The Good People of Chokio


chokio equity exchange.jpg

I spent 2 hours on main street Chokio (pronounced Cho-ky'-yo) yesterday. I enjoyed a couple diet cokes at John's cafe while Alma had her swimming lessons. Brilliant that they have 2 hour swim lessons for those of us who live remotely. The CHOKIO EQUITY EXCHANGE towers over the town of 400 people. There's something inspiring about sitting under the 20 foot high word "EQUITY." And don't be so sure that when it was painted that they just meant common corporate ownership-- there was probably an undercurrent of equity meaning:

"the concept or idea of fairness or justice in economics, particularly in terms of taxation and welfare economics"

When I rode in the ambulance from the farm to Ortonville last month I was with the county's emergency plan coordinator. Of course we talked about disaster preparedness. He told me that the city of Wilmar is planning that within 72 hours of a disaster their population will swell 2-3 times. That means in case of a pandemic or other scary unpredictable event that many cousins, great neices, college buddies, etc... will flee the Twin Cities to head to safer ground in Wilmar.

What does this have to do with Chokio?

Well- Chokio's population is swelling 2 to 3 time this weekend. Last night was the Federated Telephone Cooperative Annual meeting. I'm lucky and thankful to be a Federated Coop member. John, owner of the Chokio Cafe, was planning on feeding 750 people for that meeting! It doesn't stop there. Tonight is the 1947-1948 class reunion. Tomorrow, Saturday, is the town celebration and they are expecting 1,000 people to attend. They are serving FREE MEAT-- just bring your own salad for the noon meal, following the parade. On Sunday there's a fund raiser omelet breakfast at the Catholic Church to help pay for a new "Welcome to Chokio" sign.

On Saturday night Todd Sandberg, the Rock 'N Roll Farmer, will DJ the Chokio street dance from 9pm to 1 am.

The crops are under water-- we may as well dance the night away.


The comments and lines generated from small town America!-- when I was in the service one of the fun things to do (over a brewski) was to read the local news from the "Hayfield Herald". Would the name Hayfield bring on any pre determined judgment about the place? Yayoubetcha. But we all know the real value in life is out here on the prairies where all things originate. Still enjoying your thoughts and comments. Would think that when you live between the great divide of two great rivers that one would not have to worry about flooding! May tell us a little about how far we've slipped back!


I'm enjoying YOUR comments and lines! Isn't it crazy that at the very very top of both the Minnesota River and the Red River at the continental divide we have a flash flood on our farm. And if you ask Mom she'll tell you this place is flat as a pancake. Live here a while and you start to see a little relief in the landscape. Yes-- the wonders of drainage... Wonderful unless you're the one downstream. I feel for the folks in Iowa.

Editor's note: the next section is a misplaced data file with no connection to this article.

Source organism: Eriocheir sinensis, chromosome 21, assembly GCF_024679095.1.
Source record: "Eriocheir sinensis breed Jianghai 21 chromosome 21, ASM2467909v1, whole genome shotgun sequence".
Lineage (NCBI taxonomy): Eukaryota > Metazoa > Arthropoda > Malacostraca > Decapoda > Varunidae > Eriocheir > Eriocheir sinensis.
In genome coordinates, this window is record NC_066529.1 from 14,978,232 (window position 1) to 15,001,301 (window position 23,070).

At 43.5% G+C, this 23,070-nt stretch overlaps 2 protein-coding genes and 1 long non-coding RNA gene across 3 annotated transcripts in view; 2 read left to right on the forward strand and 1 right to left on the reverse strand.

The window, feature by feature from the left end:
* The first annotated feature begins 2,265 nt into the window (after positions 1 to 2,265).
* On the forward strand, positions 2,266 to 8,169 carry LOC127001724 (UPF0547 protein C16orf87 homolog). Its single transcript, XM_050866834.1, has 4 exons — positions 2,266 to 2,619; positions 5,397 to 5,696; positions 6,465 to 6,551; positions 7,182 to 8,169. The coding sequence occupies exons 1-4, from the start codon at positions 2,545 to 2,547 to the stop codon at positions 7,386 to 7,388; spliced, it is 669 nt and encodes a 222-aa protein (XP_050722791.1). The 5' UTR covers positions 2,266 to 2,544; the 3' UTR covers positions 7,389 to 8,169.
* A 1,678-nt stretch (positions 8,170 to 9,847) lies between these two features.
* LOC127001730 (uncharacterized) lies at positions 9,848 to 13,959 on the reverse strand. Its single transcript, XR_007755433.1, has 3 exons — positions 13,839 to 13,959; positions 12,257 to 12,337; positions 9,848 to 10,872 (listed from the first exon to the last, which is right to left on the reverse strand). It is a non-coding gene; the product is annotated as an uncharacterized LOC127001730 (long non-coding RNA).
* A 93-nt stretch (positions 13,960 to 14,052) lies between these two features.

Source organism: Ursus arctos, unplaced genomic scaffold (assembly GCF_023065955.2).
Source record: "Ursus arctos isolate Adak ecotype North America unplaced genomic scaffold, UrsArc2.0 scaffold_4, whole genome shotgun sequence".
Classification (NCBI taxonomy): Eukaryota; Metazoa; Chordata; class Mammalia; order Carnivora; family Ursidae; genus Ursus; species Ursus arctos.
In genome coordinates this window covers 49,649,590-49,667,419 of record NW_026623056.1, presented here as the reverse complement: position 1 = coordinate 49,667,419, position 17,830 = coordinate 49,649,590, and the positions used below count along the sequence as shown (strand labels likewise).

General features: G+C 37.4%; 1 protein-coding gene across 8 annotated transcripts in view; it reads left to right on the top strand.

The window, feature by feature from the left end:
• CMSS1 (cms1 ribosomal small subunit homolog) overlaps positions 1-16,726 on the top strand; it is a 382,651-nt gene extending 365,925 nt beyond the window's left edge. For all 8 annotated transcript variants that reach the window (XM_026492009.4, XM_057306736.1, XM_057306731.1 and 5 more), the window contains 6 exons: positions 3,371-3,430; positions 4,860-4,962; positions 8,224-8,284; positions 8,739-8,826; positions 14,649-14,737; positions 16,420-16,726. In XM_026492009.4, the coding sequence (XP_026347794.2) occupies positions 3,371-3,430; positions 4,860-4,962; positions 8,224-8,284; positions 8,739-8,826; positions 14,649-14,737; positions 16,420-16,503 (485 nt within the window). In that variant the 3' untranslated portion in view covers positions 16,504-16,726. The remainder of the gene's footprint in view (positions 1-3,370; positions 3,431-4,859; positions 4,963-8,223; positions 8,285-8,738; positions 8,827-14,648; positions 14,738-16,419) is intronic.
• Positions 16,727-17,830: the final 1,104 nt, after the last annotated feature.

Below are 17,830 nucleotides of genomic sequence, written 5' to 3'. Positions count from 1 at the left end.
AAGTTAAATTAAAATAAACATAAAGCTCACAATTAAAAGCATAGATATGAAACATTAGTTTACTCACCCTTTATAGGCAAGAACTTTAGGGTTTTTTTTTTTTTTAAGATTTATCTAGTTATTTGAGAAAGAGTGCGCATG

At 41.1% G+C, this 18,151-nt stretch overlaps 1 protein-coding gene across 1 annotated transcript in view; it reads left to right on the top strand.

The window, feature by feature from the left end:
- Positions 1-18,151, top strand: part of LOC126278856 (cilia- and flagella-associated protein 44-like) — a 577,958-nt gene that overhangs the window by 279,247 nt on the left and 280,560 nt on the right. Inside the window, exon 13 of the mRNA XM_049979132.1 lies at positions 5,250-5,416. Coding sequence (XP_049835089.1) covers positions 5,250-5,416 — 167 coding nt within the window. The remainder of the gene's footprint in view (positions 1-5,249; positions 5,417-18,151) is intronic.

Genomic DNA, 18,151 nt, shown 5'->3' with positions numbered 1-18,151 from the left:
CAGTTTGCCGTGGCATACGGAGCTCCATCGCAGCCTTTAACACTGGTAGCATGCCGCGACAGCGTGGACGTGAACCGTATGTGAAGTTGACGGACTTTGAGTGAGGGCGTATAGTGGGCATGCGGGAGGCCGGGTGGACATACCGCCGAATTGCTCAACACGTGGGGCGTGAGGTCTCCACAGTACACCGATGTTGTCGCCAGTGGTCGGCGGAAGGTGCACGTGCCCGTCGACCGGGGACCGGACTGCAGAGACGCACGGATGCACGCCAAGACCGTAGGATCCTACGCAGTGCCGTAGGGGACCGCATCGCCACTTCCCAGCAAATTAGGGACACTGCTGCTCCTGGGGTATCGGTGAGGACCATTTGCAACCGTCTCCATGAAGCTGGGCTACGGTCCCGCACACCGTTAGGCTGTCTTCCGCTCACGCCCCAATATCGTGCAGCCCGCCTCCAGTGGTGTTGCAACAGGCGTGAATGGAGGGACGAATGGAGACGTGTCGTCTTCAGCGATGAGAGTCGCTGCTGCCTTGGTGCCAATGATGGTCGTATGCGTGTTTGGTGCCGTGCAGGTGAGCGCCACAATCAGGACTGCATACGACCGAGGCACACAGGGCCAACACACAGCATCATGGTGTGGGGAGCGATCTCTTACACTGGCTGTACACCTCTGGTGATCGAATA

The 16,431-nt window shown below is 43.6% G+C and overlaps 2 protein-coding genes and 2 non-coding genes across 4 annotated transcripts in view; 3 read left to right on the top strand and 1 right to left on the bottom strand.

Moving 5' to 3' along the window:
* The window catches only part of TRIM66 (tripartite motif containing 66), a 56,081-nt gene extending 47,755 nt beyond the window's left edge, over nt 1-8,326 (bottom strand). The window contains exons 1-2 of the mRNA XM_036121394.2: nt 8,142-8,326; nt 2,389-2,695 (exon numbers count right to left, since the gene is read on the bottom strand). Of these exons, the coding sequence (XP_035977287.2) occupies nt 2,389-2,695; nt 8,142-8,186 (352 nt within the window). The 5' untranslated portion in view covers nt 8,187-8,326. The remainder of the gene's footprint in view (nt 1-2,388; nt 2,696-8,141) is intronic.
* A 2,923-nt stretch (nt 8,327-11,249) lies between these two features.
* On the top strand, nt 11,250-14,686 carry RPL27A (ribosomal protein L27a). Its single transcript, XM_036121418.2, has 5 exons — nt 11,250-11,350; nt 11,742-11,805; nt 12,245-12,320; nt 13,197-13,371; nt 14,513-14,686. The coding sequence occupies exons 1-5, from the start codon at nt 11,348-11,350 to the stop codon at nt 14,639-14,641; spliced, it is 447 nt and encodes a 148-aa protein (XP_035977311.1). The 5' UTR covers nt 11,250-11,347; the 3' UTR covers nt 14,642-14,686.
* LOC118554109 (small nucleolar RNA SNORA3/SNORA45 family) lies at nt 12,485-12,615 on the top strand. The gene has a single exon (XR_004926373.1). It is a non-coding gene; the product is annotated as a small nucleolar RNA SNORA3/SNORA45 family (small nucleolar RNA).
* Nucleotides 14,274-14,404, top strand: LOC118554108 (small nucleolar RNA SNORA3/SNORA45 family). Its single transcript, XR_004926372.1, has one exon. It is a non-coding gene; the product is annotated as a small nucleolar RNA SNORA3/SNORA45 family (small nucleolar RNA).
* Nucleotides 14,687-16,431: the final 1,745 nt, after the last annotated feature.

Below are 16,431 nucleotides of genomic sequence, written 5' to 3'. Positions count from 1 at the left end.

Thank you Evan!!

Thanks, Kathryn, for this thoughtful note about 'my home town'. I can't count how many loads of grain I've hauled into that elevator pictured at the top of your piece.

As I draw a breath of air, I can smell the chaff, hear the grain slide down the inclined trailer bed and out the endgate. I can hear the rumble of the 'elevator' in the background as the high speed chain buckets carry the grain from the pit to the bin assigned to or that.

And I can recall the relief at having gotten another load of to market at harvest time, when yet another load awaited me at the combine. The would be hauled either in the I-H 2-ton truck, or by tractor pulling tandem trailers. Making good time from the field to the elevator was important, but more important was the safety of this precious cargo, each of which represented the gross profit from the annual family income. I also recall the joy of returning to the field with the empty trailers in tandem. 'Road gear' was perhaps 18 mph, but at a certain speed close to that harmonics would buld up quickly and the empty trailers, in tandem, could dance dangerously on the road.

It is a dangerous occupation, farming.

BTW, most pronounced it Sho-KAI-oh. At least when I was younger. There were a few hardened souls, though, who insisted that the initial consonantal cluster was the same as in the French 'TCH'. Either way works, so long as it wasn't pronounced as CHOKE-e-oh. That is a mark of the foreigner, much like one can readily distinguish the native from the pretender by his usage of the shortened form of the name of the county seat of neighboring Douglas county.

Doug Meyer-- I hope you check back here. Thank you for your recollections about farming in Chokio (and yes! the emphasis is on the middle syllable!). It is a dangerous occupation - farming. We lost a neighbor and friend over the weekend to a tractor accident.

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This page contains a single entry by Kathryn Draeger published on June 13, 2008 9:07 AM.

Flash flood in Big Stone County was the previous entry in this blog.

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